Foster parents Lena and Mykola came to SOS Children’s Village Hemeiuş in Romania on March 6th with their 11-year-daughter and two foster children, ages 3 and 5. Since then, the family has gratefully settled into a new sense of normality and purpose.
“Danylo and Sasha [our foster children] actually came to us on the first day of war,” Lena explains. “Their fostering was scheduled for that day. But, since we are a “short-term” foster family – meaning children stay with us for up to a year – we didn’t have custody of them and couldn’t take them across the border. Leaving them behind was completely out of the question,” Lena says firmly, explaining why they initially stayed in Ukraine.
The couple have been foster parents in Ukraine for three years. They decided on this after realizing they couldn’t adopt a child. “Few years after we had Julia, we wanted to adopt a child, but our finances were not enough,” Lena says. “That’s why we decided to become foster parents. So far, we have cared for five children, and with Danylo and Sasha, we’ve fostered seven altogether.”
Mykola says that being foster parents comes from their wish to give children a family and a home. He adds that Lena and he became disillusioned with the treatment of children in need of family-like care by the Ukrainian government.
Ukrainian children in need of family-like care
“We saw that when our fostering period ended, the children were placed back into residential institutions. This is no place for a child to grow up. This is not a place where a child experiences parental care and develops familial bonds. All children should grow up in a family,” Mykola says.
Mykola says that one of the children they used to foster had a serious medical condition for which surgery was required, but was hard to schedule. This put the child at great risk especially considering that the fostering period was coming to an end.
Lena and Mykola mobilized their friends and managed to secure the needed surgery. And what’s more, they also managed to identify a foster family which was willing to take in the child immediately after the recovery.
“The child welfare service found the family to be suitable and placed the child in their care. We basically did what they should have been doing,” says Mykola with visible disappointment. “This is only one child, the other four children we cared for ended in residential institutions. If we could identify a suitable foster family, how come the government couldn’t?”
He goes on to speak about the rumours of corruption. “I don’t want to think there are people who see childcare as business, but when you see an institution director who has a pay-check of 300 Euros, yet owns a villa on the seaside, you start doubting the motives.”
Leaving Ukraine for Romania
Making sure that Danylo and Sasha stay with them was the main motivation why Lena and Mykola decided to endure 11 days under shelling. “If we had left without them, they would’ve been back in an institution. Their mother is alive, but was severely neglecting them, often leaving them alone. This is why they were taken away from her. We were determined Danylo and Sasha would not lose another parent. So, we waited.”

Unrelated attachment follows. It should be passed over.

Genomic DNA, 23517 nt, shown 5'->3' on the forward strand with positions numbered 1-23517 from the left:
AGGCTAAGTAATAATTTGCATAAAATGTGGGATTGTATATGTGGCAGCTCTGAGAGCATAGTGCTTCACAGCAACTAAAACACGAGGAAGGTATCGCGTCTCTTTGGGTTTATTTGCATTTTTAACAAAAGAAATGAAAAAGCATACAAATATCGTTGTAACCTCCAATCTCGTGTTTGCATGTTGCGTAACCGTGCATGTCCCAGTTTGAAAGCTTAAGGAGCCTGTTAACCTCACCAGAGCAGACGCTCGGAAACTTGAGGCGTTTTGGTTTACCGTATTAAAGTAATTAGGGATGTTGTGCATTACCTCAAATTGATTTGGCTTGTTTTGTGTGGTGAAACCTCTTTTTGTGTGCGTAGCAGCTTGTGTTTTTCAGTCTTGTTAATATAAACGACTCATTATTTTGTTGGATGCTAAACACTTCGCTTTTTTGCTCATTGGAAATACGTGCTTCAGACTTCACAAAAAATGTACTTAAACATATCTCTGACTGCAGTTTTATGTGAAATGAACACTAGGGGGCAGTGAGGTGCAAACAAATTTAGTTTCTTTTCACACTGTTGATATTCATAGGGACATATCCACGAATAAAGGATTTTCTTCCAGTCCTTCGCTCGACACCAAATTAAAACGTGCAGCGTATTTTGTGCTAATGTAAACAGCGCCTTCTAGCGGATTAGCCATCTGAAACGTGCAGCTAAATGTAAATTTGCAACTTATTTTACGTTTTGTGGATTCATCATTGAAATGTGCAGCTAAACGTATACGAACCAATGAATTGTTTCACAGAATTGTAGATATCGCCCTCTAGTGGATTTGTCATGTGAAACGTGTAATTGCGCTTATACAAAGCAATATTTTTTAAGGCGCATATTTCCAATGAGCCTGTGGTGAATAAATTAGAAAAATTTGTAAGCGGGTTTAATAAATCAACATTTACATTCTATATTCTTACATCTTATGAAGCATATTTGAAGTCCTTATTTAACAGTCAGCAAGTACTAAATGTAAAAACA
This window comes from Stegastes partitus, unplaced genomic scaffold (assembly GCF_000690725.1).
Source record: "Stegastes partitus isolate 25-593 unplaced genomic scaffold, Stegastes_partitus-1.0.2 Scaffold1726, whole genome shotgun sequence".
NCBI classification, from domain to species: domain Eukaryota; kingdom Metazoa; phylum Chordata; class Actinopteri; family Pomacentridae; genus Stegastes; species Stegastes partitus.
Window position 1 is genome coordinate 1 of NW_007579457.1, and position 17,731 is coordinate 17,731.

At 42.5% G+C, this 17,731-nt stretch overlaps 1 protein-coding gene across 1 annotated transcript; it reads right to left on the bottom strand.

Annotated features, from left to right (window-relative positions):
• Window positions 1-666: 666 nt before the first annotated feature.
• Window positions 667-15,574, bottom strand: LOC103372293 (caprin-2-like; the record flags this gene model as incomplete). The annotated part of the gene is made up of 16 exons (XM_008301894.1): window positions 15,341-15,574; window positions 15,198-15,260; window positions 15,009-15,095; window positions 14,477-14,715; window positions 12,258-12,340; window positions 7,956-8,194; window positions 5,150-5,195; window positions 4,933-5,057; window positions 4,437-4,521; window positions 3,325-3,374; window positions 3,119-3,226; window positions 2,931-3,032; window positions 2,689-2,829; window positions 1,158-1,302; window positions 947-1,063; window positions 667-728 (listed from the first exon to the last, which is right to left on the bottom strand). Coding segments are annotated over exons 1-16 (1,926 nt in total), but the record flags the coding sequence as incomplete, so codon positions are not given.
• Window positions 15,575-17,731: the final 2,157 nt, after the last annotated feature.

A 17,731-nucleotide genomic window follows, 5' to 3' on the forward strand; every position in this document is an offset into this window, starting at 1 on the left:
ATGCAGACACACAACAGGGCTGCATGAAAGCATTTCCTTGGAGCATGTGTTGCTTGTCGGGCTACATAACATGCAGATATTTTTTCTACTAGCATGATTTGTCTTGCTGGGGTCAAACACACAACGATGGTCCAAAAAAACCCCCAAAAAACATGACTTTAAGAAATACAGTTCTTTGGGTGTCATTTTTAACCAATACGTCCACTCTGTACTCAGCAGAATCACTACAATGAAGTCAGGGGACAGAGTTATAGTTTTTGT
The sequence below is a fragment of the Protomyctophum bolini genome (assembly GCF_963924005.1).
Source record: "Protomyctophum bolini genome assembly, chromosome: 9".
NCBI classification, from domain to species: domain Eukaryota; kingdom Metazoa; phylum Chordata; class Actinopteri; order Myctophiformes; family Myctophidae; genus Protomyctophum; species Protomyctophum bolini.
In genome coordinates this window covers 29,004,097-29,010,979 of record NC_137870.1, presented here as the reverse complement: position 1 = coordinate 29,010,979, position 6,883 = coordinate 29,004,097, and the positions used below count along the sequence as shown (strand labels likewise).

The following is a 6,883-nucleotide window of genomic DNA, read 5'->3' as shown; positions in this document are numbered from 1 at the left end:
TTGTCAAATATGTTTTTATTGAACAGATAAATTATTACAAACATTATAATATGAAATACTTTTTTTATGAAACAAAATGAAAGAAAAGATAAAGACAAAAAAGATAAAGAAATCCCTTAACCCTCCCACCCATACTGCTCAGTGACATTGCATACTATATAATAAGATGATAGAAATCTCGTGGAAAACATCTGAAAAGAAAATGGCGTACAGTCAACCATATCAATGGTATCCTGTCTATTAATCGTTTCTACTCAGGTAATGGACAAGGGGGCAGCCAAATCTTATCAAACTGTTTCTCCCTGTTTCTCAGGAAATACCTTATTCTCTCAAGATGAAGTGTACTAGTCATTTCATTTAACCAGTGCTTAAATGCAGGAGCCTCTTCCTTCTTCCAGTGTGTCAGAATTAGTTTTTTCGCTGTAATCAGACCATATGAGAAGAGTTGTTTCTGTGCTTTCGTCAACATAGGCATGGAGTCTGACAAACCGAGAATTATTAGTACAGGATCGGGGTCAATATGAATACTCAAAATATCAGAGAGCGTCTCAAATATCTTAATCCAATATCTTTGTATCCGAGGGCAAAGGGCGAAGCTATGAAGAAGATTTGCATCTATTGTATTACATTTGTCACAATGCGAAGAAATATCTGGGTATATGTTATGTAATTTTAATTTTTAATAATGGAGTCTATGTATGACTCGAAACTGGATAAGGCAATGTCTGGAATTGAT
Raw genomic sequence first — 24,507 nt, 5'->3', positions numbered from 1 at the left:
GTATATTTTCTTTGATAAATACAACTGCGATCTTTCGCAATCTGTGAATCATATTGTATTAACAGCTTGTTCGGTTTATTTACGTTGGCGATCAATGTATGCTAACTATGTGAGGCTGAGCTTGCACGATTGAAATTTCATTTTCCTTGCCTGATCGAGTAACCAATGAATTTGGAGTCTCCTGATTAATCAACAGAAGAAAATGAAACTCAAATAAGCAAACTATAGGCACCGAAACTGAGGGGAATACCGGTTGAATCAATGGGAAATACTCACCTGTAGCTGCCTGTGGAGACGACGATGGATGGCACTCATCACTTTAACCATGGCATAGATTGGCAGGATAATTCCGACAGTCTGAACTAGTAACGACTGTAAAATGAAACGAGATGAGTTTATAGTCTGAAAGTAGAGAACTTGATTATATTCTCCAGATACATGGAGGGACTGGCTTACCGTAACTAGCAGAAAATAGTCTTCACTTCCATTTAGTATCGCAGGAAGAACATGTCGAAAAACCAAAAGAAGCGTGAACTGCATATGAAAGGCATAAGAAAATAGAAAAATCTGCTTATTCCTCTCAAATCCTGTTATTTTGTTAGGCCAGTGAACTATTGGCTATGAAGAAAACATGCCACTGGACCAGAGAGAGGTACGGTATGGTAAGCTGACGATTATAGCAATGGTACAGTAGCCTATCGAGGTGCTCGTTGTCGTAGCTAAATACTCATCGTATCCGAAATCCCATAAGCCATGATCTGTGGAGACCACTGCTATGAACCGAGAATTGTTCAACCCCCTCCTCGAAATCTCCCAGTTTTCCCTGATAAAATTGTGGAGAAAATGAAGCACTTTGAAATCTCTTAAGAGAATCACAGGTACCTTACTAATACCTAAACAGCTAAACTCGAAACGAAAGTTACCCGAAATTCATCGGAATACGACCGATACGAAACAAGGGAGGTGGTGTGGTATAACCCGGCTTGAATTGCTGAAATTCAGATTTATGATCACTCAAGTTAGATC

A few days after the war started, the Ukrainian government enacted changes to the law which allowed short-term foster families to leave the country with their foster children. This opened the way for the family to evacuate.
“I wrote in one Facebook group that we’re a foster family looking for shelter in Romania. We got information about the SOS Children’s Village Hemeiuş and on March 6th, we came straight here,” Mykola says.
A new home and new purpose
Once in Hemeiuş, Mykola didn’t waste any time getting involved in work in the village. While Lena made sure Julia kept up with her online schooling and Danylo and Sasha felt well and safe, he joined the renovation works of one family home. “I am a construction worker by profession, but I can make anything. When I saw that Ilie, the Village Master, needed help, I offered my skills. We’re now renovating house number 3 which will be ready in few days to give home to more Ukrainian families.”
Mykola doesn’t stop there. In the house they are sheltered in, he built a wooden dresser, shelves, and a step ladder to help Danylo and Sasha reach the water tap. “Don’t tell me this is amazing. It isn’t. I just saw a need that I could help with and I acted,” he says matter-of-factly. “I am here, I am grateful for what we got, and I need to contribute in whichever way I can.”
Rodica Marinoiu, the Director of the SOS Children’s Village in Hemeiuş, says: “Mykola has been a tremendous help to our Village Master who now cannot imagine a day without having Mykola around. That is why we decided to offer Mykola a job as an Assistant to the Village Master. I am very happy that soon he will be signing a contract with us and will become our colleague.”
Living and working in SOS Children’s Village Hemeiuş gives a sense of normality and purpose to Lena and Mykola. Their three children have gotten used to dad being away for work, even just two houses away, and have quickly adapted to a new daily routine that makes for a happy childhood.
“You know, I am amazed by SOS Children’s Villages,” Mykola says. “We didn’t know about your organization, but I see that you share our values. SOS [Children’s Villages] is just like a foster family, only much bigger.”
Privacy note: All names are changed; exact location of origin is withheld.
Learn more about the conflict in Ukraine and how SOS Children's Villages is responding.
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